Wesfarmers chief executive, Richard Goyder, talks about having a “conglomerate licence”.
He means that in an era of investors forcing companies to demerge and, like pilates devotees, to focus on their cores, Wesfarmers is being allowed by the market to remain a conglomerate.
This is a valuable licence to have, and Goyder and the Wesfarmers board don’t want to give it up. That’s why at a public event in Perth a week ago he reaffirmed his faith in the conglomerate model.
“The model and the internal processes we’ve got has ... held all of us and our stakeholders in good stead and it’s something I think we should preciously guard.”
That’s why Wesfarmers must soon make a significant acquisition, and the only thing that takeover definitely can’t be is a retailer.
Wesfarmers is almost completely a retailer now. The dramatic improvement in Coles and the decline of the coal business have meant that 82 per cent of its profit and roughly the same percentage of its assets are retail.
To “preciously guard” its conglomerate licence, Wesfarmers desperately needs to diversify again, preferably through a big acquisition -- at least $5 billion and preferably $10 billion -- and definitely not a retailer.
It’s an interesting position for a top 10 Australian company to find itself in.
Australia used to be well populated with big conglomerates; now Wesfarmers is the only one, having outlasted them all. It also has a remarkably stable management history.
Richard Goyder has been chief executive for nine years and is only the seventh in the company’s 100-year history.
Every CEO has been an internal appointment -- the company’s record for succession planning is second to none, and the next succession event will almost certainly be no exception: CFO Terry Bowen would have to die not to be the next Wesfarmers CEO, and the head of Bunnings, John Gillam, would be next in line if tragedy did befall the CFO.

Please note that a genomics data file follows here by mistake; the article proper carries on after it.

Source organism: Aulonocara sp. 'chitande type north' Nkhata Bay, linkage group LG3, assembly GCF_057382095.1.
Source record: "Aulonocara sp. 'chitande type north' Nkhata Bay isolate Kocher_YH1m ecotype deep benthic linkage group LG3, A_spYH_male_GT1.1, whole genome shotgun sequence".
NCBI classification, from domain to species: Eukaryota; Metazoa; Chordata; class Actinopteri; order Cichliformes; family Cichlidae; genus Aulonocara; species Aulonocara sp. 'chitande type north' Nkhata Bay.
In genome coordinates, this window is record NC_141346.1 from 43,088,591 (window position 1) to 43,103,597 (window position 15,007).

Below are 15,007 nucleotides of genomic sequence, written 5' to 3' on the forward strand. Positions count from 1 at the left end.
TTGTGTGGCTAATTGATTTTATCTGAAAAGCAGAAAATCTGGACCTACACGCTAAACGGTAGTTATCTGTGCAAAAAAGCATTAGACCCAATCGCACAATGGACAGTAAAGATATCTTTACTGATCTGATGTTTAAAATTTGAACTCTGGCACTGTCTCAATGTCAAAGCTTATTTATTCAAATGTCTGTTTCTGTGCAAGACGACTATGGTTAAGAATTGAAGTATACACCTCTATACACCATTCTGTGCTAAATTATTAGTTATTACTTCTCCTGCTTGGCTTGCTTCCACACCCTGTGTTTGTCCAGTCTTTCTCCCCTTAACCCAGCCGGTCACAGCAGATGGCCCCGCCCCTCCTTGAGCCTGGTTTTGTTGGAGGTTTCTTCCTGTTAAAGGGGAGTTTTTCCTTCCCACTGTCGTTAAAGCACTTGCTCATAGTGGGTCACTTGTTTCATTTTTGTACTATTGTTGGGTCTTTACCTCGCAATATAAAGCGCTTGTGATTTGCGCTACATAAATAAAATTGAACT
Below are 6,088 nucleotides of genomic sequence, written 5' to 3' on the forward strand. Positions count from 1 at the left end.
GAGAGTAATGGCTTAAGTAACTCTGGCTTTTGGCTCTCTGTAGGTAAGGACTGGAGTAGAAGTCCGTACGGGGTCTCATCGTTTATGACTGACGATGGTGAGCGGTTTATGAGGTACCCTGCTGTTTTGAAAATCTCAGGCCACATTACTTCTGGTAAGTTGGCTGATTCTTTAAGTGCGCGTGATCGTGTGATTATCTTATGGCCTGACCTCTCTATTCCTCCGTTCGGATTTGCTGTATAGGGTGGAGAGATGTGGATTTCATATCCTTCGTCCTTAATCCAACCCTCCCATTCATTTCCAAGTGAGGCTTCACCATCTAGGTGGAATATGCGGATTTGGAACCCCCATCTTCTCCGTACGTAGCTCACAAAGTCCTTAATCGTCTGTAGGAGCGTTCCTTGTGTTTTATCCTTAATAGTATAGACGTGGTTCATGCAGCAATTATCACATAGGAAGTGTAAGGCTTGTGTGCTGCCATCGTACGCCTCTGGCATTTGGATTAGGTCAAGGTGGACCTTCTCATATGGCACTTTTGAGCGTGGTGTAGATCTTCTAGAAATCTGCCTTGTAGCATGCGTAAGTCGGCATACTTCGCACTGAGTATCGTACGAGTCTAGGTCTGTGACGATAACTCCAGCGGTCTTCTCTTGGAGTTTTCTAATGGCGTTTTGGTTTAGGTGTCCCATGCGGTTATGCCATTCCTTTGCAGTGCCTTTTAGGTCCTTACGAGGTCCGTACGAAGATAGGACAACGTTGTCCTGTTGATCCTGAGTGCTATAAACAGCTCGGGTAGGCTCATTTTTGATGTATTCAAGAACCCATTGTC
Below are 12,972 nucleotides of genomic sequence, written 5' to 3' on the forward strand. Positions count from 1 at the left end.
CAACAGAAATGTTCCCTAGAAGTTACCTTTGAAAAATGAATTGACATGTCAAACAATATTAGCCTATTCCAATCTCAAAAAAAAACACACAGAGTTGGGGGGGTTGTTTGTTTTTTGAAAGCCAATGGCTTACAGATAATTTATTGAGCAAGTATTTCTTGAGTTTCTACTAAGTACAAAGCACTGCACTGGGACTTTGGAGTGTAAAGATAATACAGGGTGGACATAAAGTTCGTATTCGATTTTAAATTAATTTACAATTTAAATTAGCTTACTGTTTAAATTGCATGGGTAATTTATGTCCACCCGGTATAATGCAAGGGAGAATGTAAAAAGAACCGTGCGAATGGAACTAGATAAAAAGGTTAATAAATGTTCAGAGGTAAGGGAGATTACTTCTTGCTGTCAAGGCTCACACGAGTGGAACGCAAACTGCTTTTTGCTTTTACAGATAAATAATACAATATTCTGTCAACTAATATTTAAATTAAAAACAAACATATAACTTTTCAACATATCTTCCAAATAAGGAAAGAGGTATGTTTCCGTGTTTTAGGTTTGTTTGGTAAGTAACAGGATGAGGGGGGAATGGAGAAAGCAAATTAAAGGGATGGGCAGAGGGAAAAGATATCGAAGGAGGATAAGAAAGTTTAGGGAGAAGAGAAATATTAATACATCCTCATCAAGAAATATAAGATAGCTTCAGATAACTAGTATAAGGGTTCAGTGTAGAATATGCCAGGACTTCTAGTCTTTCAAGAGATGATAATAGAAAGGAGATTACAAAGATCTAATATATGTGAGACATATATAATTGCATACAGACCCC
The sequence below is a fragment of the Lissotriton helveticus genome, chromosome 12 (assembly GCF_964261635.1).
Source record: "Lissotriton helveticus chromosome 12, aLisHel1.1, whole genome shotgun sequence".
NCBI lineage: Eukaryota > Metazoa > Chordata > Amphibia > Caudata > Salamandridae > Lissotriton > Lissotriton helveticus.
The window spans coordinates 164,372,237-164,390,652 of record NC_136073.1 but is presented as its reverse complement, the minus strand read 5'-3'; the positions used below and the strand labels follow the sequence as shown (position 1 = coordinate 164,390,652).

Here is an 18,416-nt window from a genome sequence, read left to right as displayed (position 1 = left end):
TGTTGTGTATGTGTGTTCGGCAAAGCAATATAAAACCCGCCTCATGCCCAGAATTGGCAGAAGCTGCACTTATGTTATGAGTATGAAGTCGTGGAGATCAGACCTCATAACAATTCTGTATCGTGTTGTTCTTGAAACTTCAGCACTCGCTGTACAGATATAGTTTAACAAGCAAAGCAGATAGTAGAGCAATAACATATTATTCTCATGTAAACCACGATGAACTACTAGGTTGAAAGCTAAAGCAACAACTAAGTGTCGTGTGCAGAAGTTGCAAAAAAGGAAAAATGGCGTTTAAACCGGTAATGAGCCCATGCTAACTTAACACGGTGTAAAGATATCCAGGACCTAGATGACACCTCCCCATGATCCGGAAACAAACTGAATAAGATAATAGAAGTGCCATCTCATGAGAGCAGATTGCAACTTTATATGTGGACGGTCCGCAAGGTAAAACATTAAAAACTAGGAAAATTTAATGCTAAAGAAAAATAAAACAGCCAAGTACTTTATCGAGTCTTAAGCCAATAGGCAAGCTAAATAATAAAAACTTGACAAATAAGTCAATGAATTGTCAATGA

Goyder does not want to be CEO who lost Wesfarmers’ conglomerate licence and leave his successor with a retailer.
There’s been speculation that he will bid for Ramsay Health Care, the nation’s largest hospital business, with a market capitalisation of $10 billion.
That would certainly reinforce its status as a conglomerate, but Ramsay is 34 per cent owned by the Paul Ramsay Foundation and it’s not a seller. The price required to prise that stake out of the foundation would too high.
Apart from that, the candidates in Australia are thin on the ground, and expensive.
So Richard Goyder has engaged the former head of Coles, Ian McLeod, to scour China looking for takeovers, which is nice work if you can get it, but it raises the question of what, exactly, Wesfarmers would bring to any target -- especially one that’s not a retailer, and especially a non-retailer in China.
What is Wesfarmers’ core business, really? I’d say governance and capital management.
That is, it brings to bear a system very similar to that of Warren Buffett, of putting high quality managers into businesses that it owns fully and letting them get on with it, within a well-oiled machine of capital allocation and governance.
That is the essence of Wesfarmers, set up by Trevor Eastwood in the 1980s and refined by Michael Chaney in the '90s. With his acquisition of Coles in 2007, Chaney’s successor Richard Goyder pushed the system to its limit -- successfully -- but also tilted the company dangerously towards a single focus.
If Ian McLeod really does find the next big acquisition in China, or anywhere overseas for that matter, Wesfarmers’ governance and capital systems will be stretched again, and the eighth CEO will have his job cut out.
But at least this great century-old company will hang on to its conglomerate licence.